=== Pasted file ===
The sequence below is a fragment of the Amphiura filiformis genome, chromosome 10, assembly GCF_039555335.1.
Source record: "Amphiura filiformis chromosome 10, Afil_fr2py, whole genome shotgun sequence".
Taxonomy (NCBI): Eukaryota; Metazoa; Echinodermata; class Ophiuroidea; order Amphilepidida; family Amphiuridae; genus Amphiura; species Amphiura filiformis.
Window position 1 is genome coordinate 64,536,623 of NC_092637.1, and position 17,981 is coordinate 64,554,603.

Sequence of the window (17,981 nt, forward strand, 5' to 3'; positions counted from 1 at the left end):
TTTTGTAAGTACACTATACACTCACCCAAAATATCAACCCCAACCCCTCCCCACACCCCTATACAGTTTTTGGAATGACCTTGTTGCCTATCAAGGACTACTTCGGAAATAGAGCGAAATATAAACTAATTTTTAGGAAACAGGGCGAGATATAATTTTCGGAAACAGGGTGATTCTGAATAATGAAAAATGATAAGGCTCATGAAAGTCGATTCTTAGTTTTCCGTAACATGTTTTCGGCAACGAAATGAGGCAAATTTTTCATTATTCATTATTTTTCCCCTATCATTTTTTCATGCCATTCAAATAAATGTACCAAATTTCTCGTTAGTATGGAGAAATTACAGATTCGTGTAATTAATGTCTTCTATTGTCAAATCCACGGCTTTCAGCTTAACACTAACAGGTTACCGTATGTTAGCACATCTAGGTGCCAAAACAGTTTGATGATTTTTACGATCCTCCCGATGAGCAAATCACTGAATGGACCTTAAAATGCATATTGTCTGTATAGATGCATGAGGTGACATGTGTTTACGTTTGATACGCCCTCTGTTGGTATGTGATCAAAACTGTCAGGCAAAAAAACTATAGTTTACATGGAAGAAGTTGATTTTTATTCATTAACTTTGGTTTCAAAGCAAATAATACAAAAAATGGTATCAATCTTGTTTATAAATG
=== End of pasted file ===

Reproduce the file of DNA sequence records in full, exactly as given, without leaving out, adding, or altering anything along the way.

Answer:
The sequence below is a fragment of the Amphiura filiformis genome, chromosome 10, assembly GCF_039555335.1.
Source record: "Amphiura filiformis chromosome 10, Afil_fr2py, whole genome shotgun sequence".
Taxonomy (NCBI): Eukaryota; Metazoa; Echinodermata; class Ophiuroidea; order Amphilepidida; family Amphiuridae; genus Amphiura; species Amphiura filiformis.
Window position 1 is genome coordinate 64,536,623 of NC_092637.1, and position 17,981 is coordinate 64,554,603.

Sequence of the window (17,981 nt, forward strand, 5' to 3'; positions counted from 1 at the left end):
TTTTGTAAGTACACTATACACTCACCCAAAATATCAACCCCAACCCCTCCCCACACCCCTATACAGTTTTTGGAATGACCTTGTTGCCTATCAAGGACTACTTCGGAAATAGAGCGAAATATAAACTAATTTTTAGGAAACAGGGCGAGATATAATTTTCGGAAACAGGGTGATTCTGAATAATGAAAAATGATAAGGCTCATGAAAGTCGATTCTTAGTTTTCCGTAACATGTTTTCGGCAACGAAATGAGGCAAATTTTTCATTATTCATTATTTTTCCCCTATCATTTTTTCATGCCATTCAAATAAATGTACCAAATTTCTCGTTAGTATGGAGAAATTACAGATTCGTGTAATTAATGTCTTCTATTGTCAAATCCACGGCTTTCAGCTTAACACTAACAGGTTACCGTATGTTAGCACATCTAGGTGCCAAAACAGTTTGATGATTTTTACGATCCTCCCGATGAGCAAATCACTGAATGGACCTTAAAATGCATATTGTCTGTATAGATGCATGAGGTGACATGTGTTTACGTTTGATACGCCCTCTGTTGGTATGTGATCAAAACTGTCAGGCAAAAAAACTATAGTTTACATGGAAGAAGTTGATTTTTATTCATTAACTTTGGTTTCAAAGCAAATAATACAAAAAATGGTATCAATCTTGTTTATAAATG